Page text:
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Osgood takes it all in stride

by Brian Compton / NHL.com

After blanking the Pittsburgh Penguins 3-0 in Game 2 of the Stanley Cup Final, Chris Osgood became the first goaltender since Martin Brodeur in 2003 to record back-to-back shutouts to start Round 4.
WATCH Highlights of the Wings' 3-0 Game 2 win
DETROIT – The Stanley Cup Final has now lasted 120 minutes, and Detroit Red Wings netminder Chris Osgood has yet to allow a goal.

Not since New Jersey Devils goalie Martin Brodeur's performance in the first two games of the 2003 Stanley Cup Final against the Anaheim Ducks has a netminder recorded back-to-back shutouts to start Round 4, but Osgood's 22-save performance Monday night put him in an elite group as the Wings coasted to a 3-0 victory over the Pittsburgh Penguins at Joe Louis Arena and took a 2-0 series lead.

No shutout is ever easy, but Osgood's teammates surely lent a huge hand in what transpired in Game 2. Not only did Tomas Holmstrom's goal give Detroit a 2-0 lead just 11:18 into the contest, but Osgood didn't see a shot on goal until the 12:01 mark.

Things picked up as the game progressed – Osgood was forced to make 10 saves in the third period – but the Red Wings' netminder was once again up to the task each and every time. With his second straight shutout, Osgood lowered his goals-against average to 1.38, which is tops in the League this postseason.

Osgood said he felt sharp early, even though more than half of the opening period was played before a puck came his way.

"It doesn't matter to me," Osgood said. "I play the game as it comes. We have a very good team. I love playing behind these guys. I just play the games."

Going long amounts of time without facing a shot on goal is nothing new to Osgood. With five-time Norris Trophy winner Nicklas Lidstrom leading the way on the blue line – combined with Selke Trophy candidates Pavel Datsyuk and Henrik Zetterberg up front – the puck can usually be found at the opposite end of the ice.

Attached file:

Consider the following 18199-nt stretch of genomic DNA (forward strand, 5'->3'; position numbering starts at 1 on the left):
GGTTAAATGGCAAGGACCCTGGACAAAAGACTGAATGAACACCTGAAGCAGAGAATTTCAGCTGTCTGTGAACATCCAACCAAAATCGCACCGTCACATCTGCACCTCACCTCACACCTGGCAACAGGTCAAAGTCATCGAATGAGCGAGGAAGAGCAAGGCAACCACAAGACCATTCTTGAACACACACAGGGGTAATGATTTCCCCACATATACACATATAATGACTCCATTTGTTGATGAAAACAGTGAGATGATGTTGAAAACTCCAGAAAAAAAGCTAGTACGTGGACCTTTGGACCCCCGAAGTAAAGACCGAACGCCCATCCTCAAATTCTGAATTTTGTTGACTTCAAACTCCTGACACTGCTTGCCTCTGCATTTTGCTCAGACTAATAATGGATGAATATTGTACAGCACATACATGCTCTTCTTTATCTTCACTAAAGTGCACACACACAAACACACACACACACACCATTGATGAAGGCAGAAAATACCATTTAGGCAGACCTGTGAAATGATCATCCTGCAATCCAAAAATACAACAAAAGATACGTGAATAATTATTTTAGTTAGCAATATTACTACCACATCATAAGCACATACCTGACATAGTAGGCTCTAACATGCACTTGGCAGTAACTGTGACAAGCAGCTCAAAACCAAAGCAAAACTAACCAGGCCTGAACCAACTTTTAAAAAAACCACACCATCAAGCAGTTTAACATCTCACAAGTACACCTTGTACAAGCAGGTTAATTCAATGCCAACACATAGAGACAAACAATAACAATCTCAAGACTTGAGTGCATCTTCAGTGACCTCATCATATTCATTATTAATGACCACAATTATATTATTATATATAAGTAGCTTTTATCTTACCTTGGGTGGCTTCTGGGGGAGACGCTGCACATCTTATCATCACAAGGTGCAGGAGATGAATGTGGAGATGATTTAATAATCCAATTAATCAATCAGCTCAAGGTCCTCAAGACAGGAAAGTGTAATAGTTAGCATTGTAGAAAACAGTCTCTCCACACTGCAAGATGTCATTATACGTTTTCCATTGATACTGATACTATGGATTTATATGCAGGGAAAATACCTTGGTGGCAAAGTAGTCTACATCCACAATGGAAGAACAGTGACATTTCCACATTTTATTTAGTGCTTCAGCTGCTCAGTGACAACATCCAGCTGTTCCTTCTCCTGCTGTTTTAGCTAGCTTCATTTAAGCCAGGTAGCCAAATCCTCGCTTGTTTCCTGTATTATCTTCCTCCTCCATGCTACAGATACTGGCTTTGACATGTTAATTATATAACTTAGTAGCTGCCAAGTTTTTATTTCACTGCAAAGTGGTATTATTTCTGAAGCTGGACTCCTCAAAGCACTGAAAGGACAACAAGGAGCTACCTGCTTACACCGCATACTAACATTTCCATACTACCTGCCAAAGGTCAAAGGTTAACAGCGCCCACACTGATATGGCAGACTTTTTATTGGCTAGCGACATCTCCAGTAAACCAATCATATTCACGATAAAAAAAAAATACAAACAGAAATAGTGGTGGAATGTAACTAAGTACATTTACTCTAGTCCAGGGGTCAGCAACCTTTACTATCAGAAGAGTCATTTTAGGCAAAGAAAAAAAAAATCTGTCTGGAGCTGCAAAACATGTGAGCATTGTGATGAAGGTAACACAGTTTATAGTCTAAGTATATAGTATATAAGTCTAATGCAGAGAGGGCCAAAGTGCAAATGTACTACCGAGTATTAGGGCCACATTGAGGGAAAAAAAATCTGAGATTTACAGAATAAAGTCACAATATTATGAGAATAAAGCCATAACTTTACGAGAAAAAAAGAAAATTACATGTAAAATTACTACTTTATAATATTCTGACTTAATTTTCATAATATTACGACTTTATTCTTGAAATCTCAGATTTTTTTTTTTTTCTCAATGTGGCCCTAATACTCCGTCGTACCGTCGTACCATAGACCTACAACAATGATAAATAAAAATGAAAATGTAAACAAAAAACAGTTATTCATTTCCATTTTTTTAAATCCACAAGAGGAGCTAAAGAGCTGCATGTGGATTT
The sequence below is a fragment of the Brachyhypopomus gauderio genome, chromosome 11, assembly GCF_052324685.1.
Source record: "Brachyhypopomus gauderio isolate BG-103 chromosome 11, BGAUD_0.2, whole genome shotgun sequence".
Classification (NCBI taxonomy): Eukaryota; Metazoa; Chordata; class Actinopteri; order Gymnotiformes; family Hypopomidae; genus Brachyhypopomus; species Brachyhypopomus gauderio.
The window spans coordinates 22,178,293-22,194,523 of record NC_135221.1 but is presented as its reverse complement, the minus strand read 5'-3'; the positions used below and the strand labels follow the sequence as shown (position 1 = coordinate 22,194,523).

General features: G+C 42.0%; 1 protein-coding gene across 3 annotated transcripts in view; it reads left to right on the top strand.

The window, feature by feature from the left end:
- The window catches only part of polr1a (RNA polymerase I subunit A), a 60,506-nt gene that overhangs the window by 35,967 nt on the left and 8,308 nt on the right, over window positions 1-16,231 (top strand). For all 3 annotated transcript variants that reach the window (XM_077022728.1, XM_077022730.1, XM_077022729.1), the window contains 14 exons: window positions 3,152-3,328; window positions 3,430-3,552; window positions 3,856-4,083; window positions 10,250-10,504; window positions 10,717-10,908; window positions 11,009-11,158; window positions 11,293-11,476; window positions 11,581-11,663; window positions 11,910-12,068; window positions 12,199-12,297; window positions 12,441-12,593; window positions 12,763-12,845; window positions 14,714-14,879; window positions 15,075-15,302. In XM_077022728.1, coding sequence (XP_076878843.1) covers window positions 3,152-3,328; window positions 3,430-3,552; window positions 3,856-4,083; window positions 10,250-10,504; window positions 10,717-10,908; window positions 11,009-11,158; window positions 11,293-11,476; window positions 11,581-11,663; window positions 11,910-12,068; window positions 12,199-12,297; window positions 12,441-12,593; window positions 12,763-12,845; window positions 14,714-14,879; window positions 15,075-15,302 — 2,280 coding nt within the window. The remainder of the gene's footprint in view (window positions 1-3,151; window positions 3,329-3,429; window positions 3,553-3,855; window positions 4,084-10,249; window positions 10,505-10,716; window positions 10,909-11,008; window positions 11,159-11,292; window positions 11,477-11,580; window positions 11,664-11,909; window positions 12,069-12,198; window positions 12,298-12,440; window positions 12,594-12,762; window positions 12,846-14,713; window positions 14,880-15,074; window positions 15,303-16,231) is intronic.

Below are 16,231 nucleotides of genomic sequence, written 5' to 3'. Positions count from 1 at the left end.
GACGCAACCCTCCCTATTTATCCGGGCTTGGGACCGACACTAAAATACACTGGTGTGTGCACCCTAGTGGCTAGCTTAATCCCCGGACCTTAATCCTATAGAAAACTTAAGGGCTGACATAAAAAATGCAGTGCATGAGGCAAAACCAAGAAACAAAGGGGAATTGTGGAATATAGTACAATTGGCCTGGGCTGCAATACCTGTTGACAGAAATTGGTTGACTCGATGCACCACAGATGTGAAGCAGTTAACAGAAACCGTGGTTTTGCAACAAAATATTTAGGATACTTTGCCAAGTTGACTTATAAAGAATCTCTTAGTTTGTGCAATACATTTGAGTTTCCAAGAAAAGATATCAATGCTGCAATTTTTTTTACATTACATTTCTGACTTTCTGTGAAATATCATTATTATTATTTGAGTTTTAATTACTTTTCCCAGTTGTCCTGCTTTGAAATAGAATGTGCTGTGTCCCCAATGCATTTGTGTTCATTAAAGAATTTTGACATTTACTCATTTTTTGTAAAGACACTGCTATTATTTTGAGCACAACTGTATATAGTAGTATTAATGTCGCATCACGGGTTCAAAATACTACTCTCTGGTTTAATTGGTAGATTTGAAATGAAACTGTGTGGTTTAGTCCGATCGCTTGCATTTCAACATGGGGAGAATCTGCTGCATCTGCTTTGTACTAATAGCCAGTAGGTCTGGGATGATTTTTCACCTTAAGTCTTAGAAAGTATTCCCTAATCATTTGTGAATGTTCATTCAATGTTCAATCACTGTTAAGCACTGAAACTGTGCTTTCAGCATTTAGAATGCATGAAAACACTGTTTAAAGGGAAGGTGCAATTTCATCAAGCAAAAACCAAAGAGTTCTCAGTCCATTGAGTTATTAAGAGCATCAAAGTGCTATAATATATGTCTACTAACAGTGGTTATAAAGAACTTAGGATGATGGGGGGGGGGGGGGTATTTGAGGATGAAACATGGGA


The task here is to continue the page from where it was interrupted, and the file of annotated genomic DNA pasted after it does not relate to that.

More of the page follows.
Nonetheless, it was still highly impressive that the Red Wings were able to control the puck for the majority of the first 12 minutes and deny Pittsburgh's high-powered offense of a shot on goal.

"I don't need 40 shots to play the game or to feel good," Osgood said. "I feel good regardless. I'm confident regardless. I play the game as it comes. Just win games.  I'm not really into stats too much, I'm just into winning."

So is Detroit coach Mike Babcock, who couldn't have been happier with the way his team controlled the tempo of the game from the drop of the puck – something it failed to do in Game 1 but escaped due to Osgood's play in the first period.

"He knows he's not going to get a ton of rubber, but the rubber he does get, he's got to be there," Babcock said. "I think he's playing well. I think it's real important you look after home ice. Nothing's happening in a series until you've won on the road, after you've looked after your business at home. They're going to get regrouped and they're going to have their best effort, and we've got to have our best effort in Game 3."

The Red Wings grabbed a 3-0 lead 8:48 into the third on Valtteri Filppula's goal, which basically assured Detroit of a 2-0 edge in the best-of-seven series that shifts to Pittsburgh for Game 3 Wednesday night. With time winding down on Monday, Osgood was bumped into by Penguins forward Petr Sykora, causing a gathering of players behind the net.

Pittsburgh coach Michel Therrien was highly displeased with the opposing netminder during his post-game press conference.

"We took two penalties tonight on the goalie … we never take penalties to the goalie in the playoffs," Therrien said. "I reviewed those plays. He's a good actor. He goes to players, and he's diving. It took away our power play. Osgood did the same thing against Dallas with (Mike) Ribeiro."

Therrien's players concurred.

"I don't think he got pushed really hard out there," Penguins forward Maxime Talbot said. "He did the same thing against Ribeiro. If he wants to do that, that's a shame. We're not playing soccer."

Osgood didn't seem to be fazed by the accusations. It took what seemed to be less than half of a second to brush them off.

"A lot of times, this stuff happens after the whistle," Osgood said. "It doesn't concern me. I've been called worse. I'm not really concerned about it right now. The minute the buzzer goes, it's out of my head. I don't think about the past. I just played between the whistles. That's all I do. I'm more concerned about next game than about this game."

Osgood admitted he wouldn't have believed it if someone had told him he'd have back-to-back shutouts in the first two games of this series. In the end, though, he's more focused on the fact that he's two wins away from another Stanley Cup championship.

Given the Penguins' success at Mellon Arena this postseason – they're 8-0 on home ice – the series could still be far from over. Osgood, who has won two titles in Hockeytown, is well aware of the situation as the series shifts to the Steel City.

"I would have taken the wins," Osgood said. "That was my focus, to win the two games at home. Not ever did I ever think about getting two shutouts in a row against that team. They've got great offensive players. They've had some great chances, and I also got lucky a few times. I have to stay focused and prepare myself for the next game and try to keep it going."

Contact Brian Compton at: bcompton@nhl.com.

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